Written by Julie Benson and Shawna Benson
Art by Claire Roe, Roge Antonio, and Allen Passalaqua
Published by DC Comics
Release Date: October 12, 2016

The mysterious new Oracle sends a nest of snakes after the Birds. Are they up to the challenge?

The story in Batgirl and the Birds of Prey #3 weaves back and forth between Dinah’s past and the Birds’ present. In the flashbacks, Dinah runs away from her foster home and trains in the martial arts, while in the present the team attempts to hunt down the imposter Oracle while also protecting a mob boss from a team of snake-themed assassins.

There’s a term that gets thrown around a lot in comics critique – “Decompression.” It refers to the tendency, prevalent in the last couple of decades, of comic writers to stretch stories that might once have fit in a single issue out in to five or six issues, enough to fit conveniently in a trade paperback. The result, often as not, is a story that’s perfectly satisfying when read all at once, but frustratingly unfulfilling when read in pieces as single issues.

With Batgirl and the Birds of Prey, the Bensons do something that I wish more comics did. They’re telling a big-picture story that stretches over six issues or so, while keeping each individual issue compressed enough to be enjoyable on its own. This issue fits three flashbacks, two fight scenes, and multiple establishing scenes into twenty pages without ever feeling rushed or confusing. The pacing slows down for expository dialogue, then speeds up for action. It’s a master class in serialized story-telling that I wish other comics would take a lesson from.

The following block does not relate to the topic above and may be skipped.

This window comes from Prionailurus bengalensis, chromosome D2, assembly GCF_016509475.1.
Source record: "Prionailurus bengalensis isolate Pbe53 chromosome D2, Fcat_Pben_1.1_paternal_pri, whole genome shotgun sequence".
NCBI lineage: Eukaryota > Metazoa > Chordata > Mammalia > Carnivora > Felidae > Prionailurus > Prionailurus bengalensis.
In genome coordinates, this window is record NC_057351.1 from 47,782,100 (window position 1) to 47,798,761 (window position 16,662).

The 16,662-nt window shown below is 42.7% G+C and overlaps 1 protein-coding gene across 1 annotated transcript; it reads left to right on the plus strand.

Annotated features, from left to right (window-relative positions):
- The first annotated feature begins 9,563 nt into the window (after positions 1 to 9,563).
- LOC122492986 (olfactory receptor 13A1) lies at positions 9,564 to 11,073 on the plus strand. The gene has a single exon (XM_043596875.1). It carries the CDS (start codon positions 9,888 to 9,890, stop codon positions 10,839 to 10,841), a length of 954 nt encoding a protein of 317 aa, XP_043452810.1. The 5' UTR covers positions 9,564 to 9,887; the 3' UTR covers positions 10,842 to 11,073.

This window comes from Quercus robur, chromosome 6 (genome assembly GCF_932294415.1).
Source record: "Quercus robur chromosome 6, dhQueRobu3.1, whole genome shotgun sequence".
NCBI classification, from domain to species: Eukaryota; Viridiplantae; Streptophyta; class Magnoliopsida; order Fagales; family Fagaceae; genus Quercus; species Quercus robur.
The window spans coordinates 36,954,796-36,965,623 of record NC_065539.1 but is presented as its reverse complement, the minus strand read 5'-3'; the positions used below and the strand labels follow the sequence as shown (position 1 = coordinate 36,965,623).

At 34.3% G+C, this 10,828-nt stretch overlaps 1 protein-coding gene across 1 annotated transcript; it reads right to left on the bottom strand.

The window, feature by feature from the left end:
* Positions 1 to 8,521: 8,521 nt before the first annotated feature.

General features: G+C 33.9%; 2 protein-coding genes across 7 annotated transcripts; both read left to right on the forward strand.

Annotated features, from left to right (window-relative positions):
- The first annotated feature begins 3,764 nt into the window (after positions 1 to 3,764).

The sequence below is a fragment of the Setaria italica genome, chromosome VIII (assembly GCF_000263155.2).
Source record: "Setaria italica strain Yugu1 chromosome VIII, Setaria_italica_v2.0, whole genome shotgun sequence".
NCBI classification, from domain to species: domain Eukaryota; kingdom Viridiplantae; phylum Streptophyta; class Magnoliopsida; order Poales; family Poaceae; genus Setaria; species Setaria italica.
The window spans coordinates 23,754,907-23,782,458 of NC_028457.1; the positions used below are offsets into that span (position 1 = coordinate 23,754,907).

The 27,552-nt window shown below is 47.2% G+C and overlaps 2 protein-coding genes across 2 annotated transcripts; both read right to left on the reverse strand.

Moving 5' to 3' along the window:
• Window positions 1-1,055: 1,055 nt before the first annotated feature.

The flashbacks throughout the story are quite effective at giving a Dinah a narrative arc that’s otherwise understated in the present story, explaining her intervention at a key moment at the end. They build on a found family theme that’s been present since this comic’s first issue, which is important. Found family and female friendship are absolutely key to a great Birds of Prey comic, and, while the relationship between the Birds is rough at the moment, the story is slowly weaving them together and tightening their bonds.

The dialogue throughout is both a strength and a weakness. There were a few genuinely funny lines that I found myself cracking up at. On the other hand, the characters have a tendency to bluntly state their feelings and motivations in a way that can feel a tad ham-handed. Still, each character, major and minor, has a unique, strong voice that makes them a lot of fun to read.

This issue has two artists. Claire Roe draws the scenes in the present, while Roge Antonio provides art for the flashbacks. Roe has a unique style that blends realistic bodies and poses with highly expressive, slightly less realistic faces. The faces work really well to add character, especially to dialogue-heavy scenes. Roe also does a great job drawing the Birds with different body types. Black Canary, in particular, has extremely well-muscled arms compared with Batgirl’s more slender physique.

Antonio’s flashback scenes have a slightly simpler, almost manga-like style, with slightly larger eyes and more use of verticle inked lines to provide texture. The sections in the dojo, thanks to Passalaqua’s muted colors, have a quality reminiscent of ukiyo-e woodblock prints. The two art styles are different enough to differentiate present from past, while similar enough to complement one another.

Batgirl and the Birds of Prey #3 is great serial story telling and a lovely-looking book, to boot.

The Verdict: 8.5/10


Related posts